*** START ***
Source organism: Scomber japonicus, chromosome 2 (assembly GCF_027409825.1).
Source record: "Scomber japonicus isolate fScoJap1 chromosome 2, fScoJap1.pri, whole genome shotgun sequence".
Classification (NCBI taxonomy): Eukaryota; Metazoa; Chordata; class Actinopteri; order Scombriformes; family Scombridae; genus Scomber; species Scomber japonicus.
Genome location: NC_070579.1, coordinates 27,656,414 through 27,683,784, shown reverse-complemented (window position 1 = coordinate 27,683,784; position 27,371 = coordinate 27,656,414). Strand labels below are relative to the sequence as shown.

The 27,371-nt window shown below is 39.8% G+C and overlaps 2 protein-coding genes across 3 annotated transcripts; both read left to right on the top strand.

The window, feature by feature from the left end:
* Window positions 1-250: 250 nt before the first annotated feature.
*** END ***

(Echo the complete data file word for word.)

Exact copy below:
Source organism: Scomber japonicus, chromosome 2 (assembly GCF_027409825.1).
Source record: "Scomber japonicus isolate fScoJap1 chromosome 2, fScoJap1.pri, whole genome shotgun sequence".
Classification (NCBI taxonomy): Eukaryota; Metazoa; Chordata; class Actinopteri; order Scombriformes; family Scombridae; genus Scomber; species Scomber japonicus.
Genome location: NC_070579.1, coordinates 27,656,414 through 27,683,784, shown reverse-complemented (window position 1 = coordinate 27,683,784; position 27,371 = coordinate 27,656,414). Strand labels below are relative to the sequence as shown.

The 27,371-nt window shown below is 39.8% G+C and overlaps 2 protein-coding genes across 3 annotated transcripts; both read left to right on the top strand.

The window, feature by feature from the left end:
* Window positions 1-250: 250 nt before the first annotated feature.